Background: In-depth analysis of emergency medical services (EMSs) performances in out-of-hospital cardiac arrest (OHCA) promotes quality improvement.
Aims: The purpose of this study was to identify the improvable factors of the EMS response to OHCA through the description and analysis of OHCA incidence, characteristics, management and outcome.
Methods: This was a retrospective cohort study on all OHCA patients treated by the EMSs of the district of Trieste, Italy (236,556 inhabitants) in 2011.
Results: A total of 678 OHCAs occurred and 142 (20.1%) underwent cardiopulmonary resuscitation (CPR), with a respective incidence of 287/100,000/year and 60/100,000/year. The incidence of shockable rhythms in the CPR group was 13/100,000. OHCAs occurred mainly during daytime, though the proportion of patients receiving CPR was significantly higher by night-time (p=0.01). Thirty-four CPR patients (23.9%) restored spontaneous circulation on scene; 12 (8.5%) survived to hospital discharge (11 with good neurological recovery). Survival was not correlated with age, while was significantly higher for patients with shockable rhythms (32.3%; p<0.001). Mean response time was 8 min. Direct intervention of physician-staffed units did not improve the outcome when compared with two-tiered activation. Patients immediately identified as OHCA by dispatch nurses and those undergoing therapeutic hypothermia showed a non-significant trend towards improved survival (p=0.09 and 0.07, respectively).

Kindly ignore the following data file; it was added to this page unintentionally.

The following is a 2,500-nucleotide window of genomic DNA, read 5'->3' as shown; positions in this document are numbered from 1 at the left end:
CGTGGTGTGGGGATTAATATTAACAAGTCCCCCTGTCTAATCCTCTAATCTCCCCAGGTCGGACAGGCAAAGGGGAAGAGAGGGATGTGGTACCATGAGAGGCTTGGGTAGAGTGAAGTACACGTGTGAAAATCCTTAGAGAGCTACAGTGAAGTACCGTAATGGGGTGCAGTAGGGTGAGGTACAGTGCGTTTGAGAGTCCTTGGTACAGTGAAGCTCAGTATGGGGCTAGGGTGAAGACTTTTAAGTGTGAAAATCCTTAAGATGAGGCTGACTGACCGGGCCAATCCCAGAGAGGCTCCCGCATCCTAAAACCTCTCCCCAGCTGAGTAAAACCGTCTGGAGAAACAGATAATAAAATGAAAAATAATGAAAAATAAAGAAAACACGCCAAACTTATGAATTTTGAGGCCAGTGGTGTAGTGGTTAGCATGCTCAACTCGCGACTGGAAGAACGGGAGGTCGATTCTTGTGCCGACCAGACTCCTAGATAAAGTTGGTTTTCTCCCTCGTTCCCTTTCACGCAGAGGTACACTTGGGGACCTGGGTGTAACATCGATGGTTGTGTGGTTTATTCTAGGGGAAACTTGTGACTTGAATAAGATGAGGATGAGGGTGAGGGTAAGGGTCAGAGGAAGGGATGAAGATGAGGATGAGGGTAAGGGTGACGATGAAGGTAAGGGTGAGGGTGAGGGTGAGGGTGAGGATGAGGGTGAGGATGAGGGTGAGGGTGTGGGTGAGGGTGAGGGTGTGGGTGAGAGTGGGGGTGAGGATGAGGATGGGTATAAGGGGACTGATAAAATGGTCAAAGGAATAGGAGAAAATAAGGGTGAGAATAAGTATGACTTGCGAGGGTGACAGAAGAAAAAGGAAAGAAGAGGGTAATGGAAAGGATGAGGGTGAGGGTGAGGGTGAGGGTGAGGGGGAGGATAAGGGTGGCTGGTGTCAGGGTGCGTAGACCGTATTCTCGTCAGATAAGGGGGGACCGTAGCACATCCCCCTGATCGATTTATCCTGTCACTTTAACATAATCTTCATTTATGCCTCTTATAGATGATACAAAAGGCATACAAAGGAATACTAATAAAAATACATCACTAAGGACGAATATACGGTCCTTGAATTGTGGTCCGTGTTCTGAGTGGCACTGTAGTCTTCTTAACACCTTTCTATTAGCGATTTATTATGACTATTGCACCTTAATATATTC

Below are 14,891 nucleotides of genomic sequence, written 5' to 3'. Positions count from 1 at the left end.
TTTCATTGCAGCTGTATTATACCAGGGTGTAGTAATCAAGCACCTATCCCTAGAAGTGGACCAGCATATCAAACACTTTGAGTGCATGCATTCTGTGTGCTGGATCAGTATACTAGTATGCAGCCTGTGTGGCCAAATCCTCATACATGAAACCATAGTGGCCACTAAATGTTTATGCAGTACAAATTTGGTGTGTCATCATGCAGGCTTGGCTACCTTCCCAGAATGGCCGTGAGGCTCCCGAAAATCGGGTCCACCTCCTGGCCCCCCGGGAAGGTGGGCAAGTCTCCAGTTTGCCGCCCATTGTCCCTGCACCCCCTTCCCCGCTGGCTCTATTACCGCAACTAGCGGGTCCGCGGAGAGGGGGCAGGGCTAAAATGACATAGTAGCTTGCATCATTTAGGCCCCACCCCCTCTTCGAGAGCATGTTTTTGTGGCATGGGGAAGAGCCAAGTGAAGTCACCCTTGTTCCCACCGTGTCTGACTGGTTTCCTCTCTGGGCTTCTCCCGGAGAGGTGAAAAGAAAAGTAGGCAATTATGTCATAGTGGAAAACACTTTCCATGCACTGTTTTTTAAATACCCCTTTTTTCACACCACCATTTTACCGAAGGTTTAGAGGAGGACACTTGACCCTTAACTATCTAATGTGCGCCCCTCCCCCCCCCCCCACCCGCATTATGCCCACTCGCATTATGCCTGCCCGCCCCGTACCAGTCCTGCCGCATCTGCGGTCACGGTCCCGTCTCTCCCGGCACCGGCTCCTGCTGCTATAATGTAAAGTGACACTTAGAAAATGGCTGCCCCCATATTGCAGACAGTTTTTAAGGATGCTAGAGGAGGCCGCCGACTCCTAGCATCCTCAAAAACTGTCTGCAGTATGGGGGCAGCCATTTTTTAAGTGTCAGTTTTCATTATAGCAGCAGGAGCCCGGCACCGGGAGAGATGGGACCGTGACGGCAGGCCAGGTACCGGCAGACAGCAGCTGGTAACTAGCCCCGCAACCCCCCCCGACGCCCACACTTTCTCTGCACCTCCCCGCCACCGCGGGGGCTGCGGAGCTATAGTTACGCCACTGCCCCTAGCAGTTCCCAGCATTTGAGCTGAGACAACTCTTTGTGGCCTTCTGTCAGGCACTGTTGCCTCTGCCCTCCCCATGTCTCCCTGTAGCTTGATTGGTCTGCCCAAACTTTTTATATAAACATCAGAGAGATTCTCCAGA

Conclusions: OHCA identification by dispatch nurses and reduction of response time were the factors most susceptible to improvement.
Keywords: Cardiac arrest; dispatch; emergency medical service; out-of-hospital; outcome.
© The European Society of Cardiology 2015.